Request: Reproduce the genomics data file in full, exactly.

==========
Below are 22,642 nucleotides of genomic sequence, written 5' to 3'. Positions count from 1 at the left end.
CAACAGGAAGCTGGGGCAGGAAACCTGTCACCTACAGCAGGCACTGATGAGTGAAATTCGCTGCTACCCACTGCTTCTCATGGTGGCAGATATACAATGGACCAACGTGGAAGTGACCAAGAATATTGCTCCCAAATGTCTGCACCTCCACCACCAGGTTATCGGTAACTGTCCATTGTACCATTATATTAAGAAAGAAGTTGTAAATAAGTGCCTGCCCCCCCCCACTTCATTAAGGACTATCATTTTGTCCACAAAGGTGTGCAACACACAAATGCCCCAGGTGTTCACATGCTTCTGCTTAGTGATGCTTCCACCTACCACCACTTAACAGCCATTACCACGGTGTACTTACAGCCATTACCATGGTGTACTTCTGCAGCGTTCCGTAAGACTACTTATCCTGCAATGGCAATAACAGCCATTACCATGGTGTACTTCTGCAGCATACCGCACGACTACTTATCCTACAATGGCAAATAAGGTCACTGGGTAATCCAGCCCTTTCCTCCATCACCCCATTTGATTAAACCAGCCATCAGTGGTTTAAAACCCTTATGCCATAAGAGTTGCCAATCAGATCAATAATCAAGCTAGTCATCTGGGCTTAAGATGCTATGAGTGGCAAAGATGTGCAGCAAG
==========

Below are 22,642 nucleotides of genomic sequence, written 5' to 3'. Positions count from 1 at the left end.
CAACAGGAAGCTGGGGCAGGAAACCTGTCACCTACAGCAGGCACTGATGAGTGAAATTCGCTGCTACCCACTGCTTCTCATGGTGGCAGATATACAATGGACCAACGTGGAAGTGACCAAGAATATTGCTCCCAAATGTCTGCACCTCCACCACCAGGTTATCGGTAACTGTCCATTGTACCATTATATTAAGAAAGAAGTTGTAAATAAGTGCCTGCCCCCCCCCACTTCATTAAGGACTATCATTTTGTCCACAAAGGTGTGCAACACACAAATGCCCCAGGTGTTCACATGCTTCTGCTTAGTGATGCTTCCACCTACCACCACTTAACAGCCATTACCACGGTGTACTTACAGCCATTACCATGGTGTACTTCTGCAGCGTTCCGTAAGACTACTTATCCTGCAATGGCAATAACAGCCATTACCATGGTGTACTTCTGCAGCATACCGCACGACTACTTATCCTACAATGGCAAATAAGGTCACTGGGTAATCCAGCCCTTTCCTCCATCACCCCATTTGATTAAACCAGCCATCAGTGGTTTAAAACCCTTATGCCATAAGAGTTGCCAATCAGATCAATAATCAAGCTAGTCATCTGGGCTTAAGATGCTATGAGTGGCAAAGATGTGCAGCAAG